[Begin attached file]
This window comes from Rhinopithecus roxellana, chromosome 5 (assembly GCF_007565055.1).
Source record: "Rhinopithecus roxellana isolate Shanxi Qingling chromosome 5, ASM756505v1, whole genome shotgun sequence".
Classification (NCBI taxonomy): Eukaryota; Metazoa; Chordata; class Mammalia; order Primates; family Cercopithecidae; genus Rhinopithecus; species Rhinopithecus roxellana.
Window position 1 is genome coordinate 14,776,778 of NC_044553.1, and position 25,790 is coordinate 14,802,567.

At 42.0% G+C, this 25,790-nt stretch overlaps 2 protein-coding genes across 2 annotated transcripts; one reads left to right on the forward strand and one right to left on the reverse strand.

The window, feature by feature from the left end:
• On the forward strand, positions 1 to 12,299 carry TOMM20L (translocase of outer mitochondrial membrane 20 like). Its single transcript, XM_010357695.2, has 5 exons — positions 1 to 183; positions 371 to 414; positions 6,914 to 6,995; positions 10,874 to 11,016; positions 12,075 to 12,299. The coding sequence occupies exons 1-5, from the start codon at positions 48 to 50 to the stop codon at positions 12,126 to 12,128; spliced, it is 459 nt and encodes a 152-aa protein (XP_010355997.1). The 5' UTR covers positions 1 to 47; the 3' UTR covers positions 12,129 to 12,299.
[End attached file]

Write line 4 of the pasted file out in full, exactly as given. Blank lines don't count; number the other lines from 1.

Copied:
Window position 1 is genome coordinate 14,776,778 of NC_044553.1, and position 25,790 is coordinate 14,802,567.